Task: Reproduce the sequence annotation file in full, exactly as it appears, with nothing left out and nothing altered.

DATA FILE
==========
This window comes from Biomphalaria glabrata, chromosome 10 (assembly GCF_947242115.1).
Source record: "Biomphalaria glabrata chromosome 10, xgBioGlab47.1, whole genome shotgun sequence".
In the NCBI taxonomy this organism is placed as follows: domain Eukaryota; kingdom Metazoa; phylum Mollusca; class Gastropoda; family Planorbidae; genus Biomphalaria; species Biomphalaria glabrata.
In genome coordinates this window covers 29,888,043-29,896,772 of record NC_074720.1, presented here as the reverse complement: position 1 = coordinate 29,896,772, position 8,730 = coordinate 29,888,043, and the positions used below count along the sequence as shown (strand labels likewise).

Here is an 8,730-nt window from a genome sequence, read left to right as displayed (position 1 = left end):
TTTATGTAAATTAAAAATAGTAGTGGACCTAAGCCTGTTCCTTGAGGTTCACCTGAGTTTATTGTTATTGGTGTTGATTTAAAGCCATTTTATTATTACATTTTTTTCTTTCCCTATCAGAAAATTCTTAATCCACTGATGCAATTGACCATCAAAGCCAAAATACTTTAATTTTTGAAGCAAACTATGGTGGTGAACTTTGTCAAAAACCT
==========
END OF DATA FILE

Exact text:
This window comes from Biomphalaria glabrata, chromosome 10 (assembly GCF_947242115.1).
Source record: "Biomphalaria glabrata chromosome 10, xgBioGlab47.1, whole genome shotgun sequence".
In the NCBI taxonomy this organism is placed as follows: domain Eukaryota; kingdom Metazoa; phylum Mollusca; class Gastropoda; family Planorbidae; genus Biomphalaria; species Biomphalaria glabrata.
In genome coordinates this window covers 29,888,043-29,896,772 of record NC_074720.1, presented here as the reverse complement: position 1 = coordinate 29,896,772, position 8,730 = coordinate 29,888,043, and the positions used below count along the sequence as shown (strand labels likewise).

Here is an 8,730-nt window from a genome sequence, read left to right as displayed (position 1 = left end):
TTTATGTAAATTAAAAATAGTAGTGGACCTAAGCCTGTTCCTTGAGGTTCACCTGAGTTTATTGTTATTGGTGTTGATTTAAAGCCATTTTATTATTACATTTTTTTCTTTCCCTATCAGAAAATTCTTAATCCACTGATGCAATTGACCATCAAAGCCAAAATACTTTAATTTTTGAAGCAAACTATGGTGGTGAACTTTGTCAAAAACCT